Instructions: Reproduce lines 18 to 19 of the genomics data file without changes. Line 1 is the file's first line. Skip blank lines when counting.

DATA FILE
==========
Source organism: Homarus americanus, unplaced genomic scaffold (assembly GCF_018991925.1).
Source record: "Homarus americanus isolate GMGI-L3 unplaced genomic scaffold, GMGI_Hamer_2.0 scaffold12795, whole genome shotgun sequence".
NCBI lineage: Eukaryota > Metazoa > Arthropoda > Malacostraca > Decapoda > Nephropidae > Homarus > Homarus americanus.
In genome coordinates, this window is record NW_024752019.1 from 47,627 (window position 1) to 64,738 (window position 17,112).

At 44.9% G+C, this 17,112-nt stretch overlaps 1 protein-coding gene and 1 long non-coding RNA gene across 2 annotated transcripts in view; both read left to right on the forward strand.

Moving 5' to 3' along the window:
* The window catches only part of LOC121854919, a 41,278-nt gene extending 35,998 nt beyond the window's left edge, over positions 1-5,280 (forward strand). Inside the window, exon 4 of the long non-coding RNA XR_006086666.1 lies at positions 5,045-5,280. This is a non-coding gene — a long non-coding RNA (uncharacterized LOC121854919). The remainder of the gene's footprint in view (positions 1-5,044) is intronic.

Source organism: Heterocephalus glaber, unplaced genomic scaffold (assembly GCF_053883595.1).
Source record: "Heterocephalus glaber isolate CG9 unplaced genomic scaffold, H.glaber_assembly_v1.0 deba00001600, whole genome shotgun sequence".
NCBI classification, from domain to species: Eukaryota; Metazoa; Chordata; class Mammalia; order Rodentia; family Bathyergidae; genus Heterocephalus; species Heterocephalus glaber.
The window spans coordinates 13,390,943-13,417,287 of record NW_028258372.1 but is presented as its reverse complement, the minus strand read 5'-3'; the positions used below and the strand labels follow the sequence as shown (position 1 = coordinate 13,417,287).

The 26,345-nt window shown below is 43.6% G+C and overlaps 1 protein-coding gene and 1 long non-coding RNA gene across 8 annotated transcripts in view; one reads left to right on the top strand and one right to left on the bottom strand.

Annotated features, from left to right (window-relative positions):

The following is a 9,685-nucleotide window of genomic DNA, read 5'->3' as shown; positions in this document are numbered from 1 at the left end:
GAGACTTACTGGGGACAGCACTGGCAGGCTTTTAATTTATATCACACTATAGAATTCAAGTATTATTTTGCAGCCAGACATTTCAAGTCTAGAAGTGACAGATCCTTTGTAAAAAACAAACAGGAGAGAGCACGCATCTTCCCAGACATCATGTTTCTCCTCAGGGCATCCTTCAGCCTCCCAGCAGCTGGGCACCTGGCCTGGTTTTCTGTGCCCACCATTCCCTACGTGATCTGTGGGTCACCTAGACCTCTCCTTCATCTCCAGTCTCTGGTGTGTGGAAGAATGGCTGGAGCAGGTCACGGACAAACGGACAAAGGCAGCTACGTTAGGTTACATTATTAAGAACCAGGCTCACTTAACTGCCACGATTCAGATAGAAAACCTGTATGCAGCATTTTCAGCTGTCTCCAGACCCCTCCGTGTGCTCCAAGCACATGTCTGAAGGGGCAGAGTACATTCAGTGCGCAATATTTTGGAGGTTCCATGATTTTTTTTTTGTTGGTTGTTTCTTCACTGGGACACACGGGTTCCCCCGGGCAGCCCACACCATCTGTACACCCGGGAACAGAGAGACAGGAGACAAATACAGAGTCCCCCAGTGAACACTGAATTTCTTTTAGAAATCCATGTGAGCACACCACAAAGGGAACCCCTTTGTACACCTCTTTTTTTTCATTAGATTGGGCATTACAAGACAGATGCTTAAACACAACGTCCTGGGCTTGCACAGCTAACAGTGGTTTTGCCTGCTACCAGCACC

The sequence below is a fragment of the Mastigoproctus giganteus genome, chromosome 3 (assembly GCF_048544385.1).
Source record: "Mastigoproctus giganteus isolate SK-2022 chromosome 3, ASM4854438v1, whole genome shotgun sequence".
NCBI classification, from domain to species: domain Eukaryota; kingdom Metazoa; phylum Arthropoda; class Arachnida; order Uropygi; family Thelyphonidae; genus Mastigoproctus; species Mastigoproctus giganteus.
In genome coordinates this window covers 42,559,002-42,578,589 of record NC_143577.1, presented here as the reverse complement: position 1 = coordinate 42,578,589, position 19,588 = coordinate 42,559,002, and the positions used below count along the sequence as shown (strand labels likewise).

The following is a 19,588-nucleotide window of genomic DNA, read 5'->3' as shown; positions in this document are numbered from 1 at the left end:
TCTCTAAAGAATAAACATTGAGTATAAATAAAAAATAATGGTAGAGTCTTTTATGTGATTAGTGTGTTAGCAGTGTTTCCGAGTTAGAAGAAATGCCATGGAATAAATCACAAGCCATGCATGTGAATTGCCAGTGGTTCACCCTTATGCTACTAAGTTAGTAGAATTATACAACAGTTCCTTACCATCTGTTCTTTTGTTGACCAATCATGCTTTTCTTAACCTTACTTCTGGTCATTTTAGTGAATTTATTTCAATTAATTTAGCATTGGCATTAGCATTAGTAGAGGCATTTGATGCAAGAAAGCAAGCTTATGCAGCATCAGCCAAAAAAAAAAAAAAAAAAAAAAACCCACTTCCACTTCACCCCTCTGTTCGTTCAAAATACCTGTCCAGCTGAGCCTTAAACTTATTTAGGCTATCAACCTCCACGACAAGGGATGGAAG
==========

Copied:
NCBI classification, from domain to species: domain Eukaryota; kingdom Metazoa; phylum Arthropoda; class Arachnida; order Uropygi; family Thelyphonidae; genus Mastigoproctus; species Mastigoproctus giganteus.
In genome coordinates this window covers 42,559,002-42,578,589 of record NC_143577.1, presented here as the reverse complement: position 1 = coordinate 42,578,589, position 19,588 = coordinate 42,559,002, and the positions used below count along the sequence as shown (strand labels likewise).